Monday, 5 July 2010

Aphids everywhere and a few things growing nicely

According to the Vancouver Sun, the cool grey weather is largely responsible for the aphid infestation in my garden (and the rust.. and the apple scab). Never had them so bad, but then have never grown fava beans before. Which they love, apparently.

Also squash

and honeysuckle

and artichoke

My little heroes are trying to cope.

I deliberately left the honesuckle alone hoping it would attract some aphid eaters. I saw a wasp on there yesterday so perhaps they've nibbled on a few, but I've been obliged to get out and blast with my soap spray to try to save what I can. And I had a nice feed of fava beans last night.

And managed to harvest my garlic yesterday despite the rust that hit it a couple of weeks ago. Going to hang it in the shed to cure today, if it ever brightens up.

Guerilla gardening? I used to think so, but it turns out we have vegetable advocates among the municipal gardeners in Saanich Parks. Each year they plant squash among the flowers, which is furtively harvested by passersby. Bless 'em!

Some experiments in propagation working out. I stuck some wisteria trimmings in a pot last fall and here's one of its children.

Sunday, 4 July 2010

Forest gardening

I attended a mind-blowing seminar last weekend, by BC based forest gardener Richard Walker.

He's been an organic farmer his whole life, and that has led him into medicinal plants and the development of methods of growing edible and medicinal plants in layers, using principles of permaculture and sustainability.

He started off by talking about the value of nutrient-dense foods (such as those you raise yourself by organic growing methods) - you need less land to grow smaller quantities of high quality food. One way to measure the value is to use the Brix meter

to measure the sugar content, which will be at its highest, normally, for fruits and vegetables picked when fully ripe and eaten very soon thereafter. Many fresh foods lose a dramatic amount of nutritional value when stored for long periods of time, or transported over long distances; it is believed as well that foods grown in healthy, well nourished ecosystems will be richer in nutrients. Wine growers use Brix meters to measure the sugar content (and ultimately the alcohol which will result) of their grapes, but they can be used on any food that can be juiced - Walker has a customized pair of pliers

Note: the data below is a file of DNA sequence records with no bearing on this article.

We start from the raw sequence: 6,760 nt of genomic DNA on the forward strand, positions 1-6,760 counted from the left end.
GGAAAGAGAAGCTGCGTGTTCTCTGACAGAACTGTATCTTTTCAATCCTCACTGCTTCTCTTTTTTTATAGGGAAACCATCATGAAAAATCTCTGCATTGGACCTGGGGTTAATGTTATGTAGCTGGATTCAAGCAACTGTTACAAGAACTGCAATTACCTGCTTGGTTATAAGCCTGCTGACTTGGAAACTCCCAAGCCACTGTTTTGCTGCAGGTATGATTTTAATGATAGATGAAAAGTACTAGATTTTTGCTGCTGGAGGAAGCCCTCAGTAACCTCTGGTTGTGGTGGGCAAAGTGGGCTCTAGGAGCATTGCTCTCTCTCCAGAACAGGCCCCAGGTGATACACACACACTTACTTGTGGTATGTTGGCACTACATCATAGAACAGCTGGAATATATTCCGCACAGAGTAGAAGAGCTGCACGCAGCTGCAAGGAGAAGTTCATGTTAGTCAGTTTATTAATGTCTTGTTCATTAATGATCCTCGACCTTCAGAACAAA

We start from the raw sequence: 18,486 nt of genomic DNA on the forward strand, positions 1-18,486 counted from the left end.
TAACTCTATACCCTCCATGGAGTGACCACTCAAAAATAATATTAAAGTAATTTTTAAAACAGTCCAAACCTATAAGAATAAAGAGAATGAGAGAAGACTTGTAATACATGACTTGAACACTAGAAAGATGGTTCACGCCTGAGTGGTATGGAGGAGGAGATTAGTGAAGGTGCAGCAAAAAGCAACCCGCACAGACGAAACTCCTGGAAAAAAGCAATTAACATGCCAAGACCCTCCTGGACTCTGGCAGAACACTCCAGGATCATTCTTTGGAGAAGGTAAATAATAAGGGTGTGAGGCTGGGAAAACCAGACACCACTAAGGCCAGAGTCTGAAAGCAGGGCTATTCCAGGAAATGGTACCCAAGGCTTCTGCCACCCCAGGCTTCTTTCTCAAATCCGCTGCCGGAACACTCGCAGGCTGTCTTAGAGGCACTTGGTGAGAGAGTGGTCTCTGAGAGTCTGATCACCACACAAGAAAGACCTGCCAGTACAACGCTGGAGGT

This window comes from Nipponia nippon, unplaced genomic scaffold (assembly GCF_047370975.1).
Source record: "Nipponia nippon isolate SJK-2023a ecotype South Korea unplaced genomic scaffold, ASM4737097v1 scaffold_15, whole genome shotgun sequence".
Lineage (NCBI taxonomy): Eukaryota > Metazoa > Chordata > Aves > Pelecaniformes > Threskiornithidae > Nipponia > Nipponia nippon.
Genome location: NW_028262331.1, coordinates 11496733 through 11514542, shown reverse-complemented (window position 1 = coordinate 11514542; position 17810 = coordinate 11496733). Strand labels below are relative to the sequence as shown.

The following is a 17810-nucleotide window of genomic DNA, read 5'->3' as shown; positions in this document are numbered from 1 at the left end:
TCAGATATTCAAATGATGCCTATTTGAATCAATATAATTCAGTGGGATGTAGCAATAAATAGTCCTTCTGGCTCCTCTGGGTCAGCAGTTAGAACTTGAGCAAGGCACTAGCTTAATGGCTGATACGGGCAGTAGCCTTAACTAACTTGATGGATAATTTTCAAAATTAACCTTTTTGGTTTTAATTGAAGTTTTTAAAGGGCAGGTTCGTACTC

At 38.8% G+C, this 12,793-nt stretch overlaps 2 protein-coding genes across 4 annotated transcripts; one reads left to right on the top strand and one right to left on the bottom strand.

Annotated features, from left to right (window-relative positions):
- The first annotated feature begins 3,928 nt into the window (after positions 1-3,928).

for the purpose. He measured three strawberries the first day, and the findings were very interesting: a conventionally raised strawberry (about 10), a home-grown, fresh-picked strawberry (12) and an organic strawberry (about 8). Of course many things can affect the sweetness of strawberries, including sunshine, water and ripeness when picked as well as length of time since picking and nutrient levels (e.g. calcium) in the growing medium.But the bottom line is, the sweeter the strawberry the higher the nutritional value and the fewer you need to eat to feel sated.

We also looked at - and practiced -


and budding techniques.

He is a man who knows his trees, and talked as well about pruning and tree management, and observed that the maple tree

that had been donated to celebrate the opening of the community garden

where the course took place was not long for this world. It had been badly supported

in ways that had stunted and damaged it, and weakened its branches permanently, so that they are bound to shear off if they get big enough to be blown about while carrying the weight of their leaves.

The heart of the weekend was spent talking about his ideas about growing food in vertical layers. Ideally, for those with the space to accommodate all of the layers, you'd start with a tall canopy tree - a tall nut tree, like a walnut or edible chestnut - that provides food and/or leaves to nourish the soil; and then work downwards: a smaller tree like a fruit tree; next a tall food bush like a saskatoon or small tree like hazelnut; then perhaps a berry bush like a blueberry or raspberries; then a herbacious layer: nettles, borage, asparagus maybe; and weaving through all of this, some vines like kiwi or passion flower. He adds legumes in tree (alder, Caragana frutex/Russian peashrub, wolf willow) and herbaceous (alfalfa, clover, fava/broad beans) forms. Tailoring this to an urban setting means scaling the size and span down, and knowing what will thrive in shade, and how to arrange for appropriate watering and nourishments.

He spent a good deal of time talking about compost, and the distinctions between fungal (forest ecosystems) and bacterial (more vegetable-based agricultural ecosystems) soil requirements, which was a new but immediately obvious line of thought. He offered variations on compost teas that would suit the two different plant groupings.

All in all it was enriching and spectacularly informative and we all staggered out of there on both afternoons, minds full to bursting.